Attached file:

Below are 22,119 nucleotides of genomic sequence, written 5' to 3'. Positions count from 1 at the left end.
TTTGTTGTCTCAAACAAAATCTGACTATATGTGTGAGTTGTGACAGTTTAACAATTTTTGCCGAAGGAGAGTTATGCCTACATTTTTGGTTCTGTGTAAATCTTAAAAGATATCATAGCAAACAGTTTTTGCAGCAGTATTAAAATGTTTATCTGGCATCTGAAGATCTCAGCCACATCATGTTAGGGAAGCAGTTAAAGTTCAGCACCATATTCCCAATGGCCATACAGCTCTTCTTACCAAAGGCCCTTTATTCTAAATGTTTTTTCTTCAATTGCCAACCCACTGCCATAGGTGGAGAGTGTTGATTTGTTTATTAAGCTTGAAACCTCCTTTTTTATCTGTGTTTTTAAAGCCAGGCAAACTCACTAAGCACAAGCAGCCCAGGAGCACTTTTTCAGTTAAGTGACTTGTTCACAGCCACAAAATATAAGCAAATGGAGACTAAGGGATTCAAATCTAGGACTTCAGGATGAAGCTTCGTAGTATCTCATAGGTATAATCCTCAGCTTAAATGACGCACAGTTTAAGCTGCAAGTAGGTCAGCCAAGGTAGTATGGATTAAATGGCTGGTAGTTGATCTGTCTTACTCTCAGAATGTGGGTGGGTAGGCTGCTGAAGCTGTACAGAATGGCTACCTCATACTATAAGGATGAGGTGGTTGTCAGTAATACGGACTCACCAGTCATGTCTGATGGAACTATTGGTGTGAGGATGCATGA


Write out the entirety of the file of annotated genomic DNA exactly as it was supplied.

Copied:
Below are 22,119 nucleotides of genomic sequence, written 5' to 3'. Positions count from 1 at the left end.
TTTGTTGTCTCAAACAAAATCTGACTATATGTGTGAGTTGTGACAGTTTAACAATTTTTGCCGAAGGAGAGTTATGCCTACATTTTTGGTTCTGTGTAAATCTTAAAAGATATCATAGCAAACAGTTTTTGCAGCAGTATTAAAATGTTTATCTGGCATCTGAAGATCTCAGCCACATCATGTTAGGGAAGCAGTTAAAGTTCAGCACCATATTCCCAATGGCCATACAGCTCTTCTTACCAAAGGCCCTTTATTCTAAATGTTTTTTCTTCAATTGCCAACCCACTGCCATAGGTGGAGAGTGTTGATTTGTTTATTAAGCTTGAAACCTCCTTTTTTATCTGTGTTTTTAAAGCCAGGCAAACTCACTAAGCACAAGCAGCCCAGGAGCACTTTTTCAGTTAAGTGACTTGTTCACAGCCACAAAATATAAGCAAATGGAGACTAAGGGATTCAAATCTAGGACTTCAGGATGAAGCTTCGTAGTATCTCATAGGTATAATCCTCAGCTTAAATGACGCACAGTTTAAGCTGCAAGTAGGTCAGCCAAGGTAGTATGGATTAAATGGCTGGTAGTTGATCTGTCTTACTCTCAGAATGTGGGTGGGTAGGCTGCTGAAGCTGTACAGAATGGCTACCTCATACTATAAGGATGAGGTGGTTGTCAGTAATACGGACTCACCAGTCATGTCTGATGGAACTATTGGTGTGAGGATGCATGA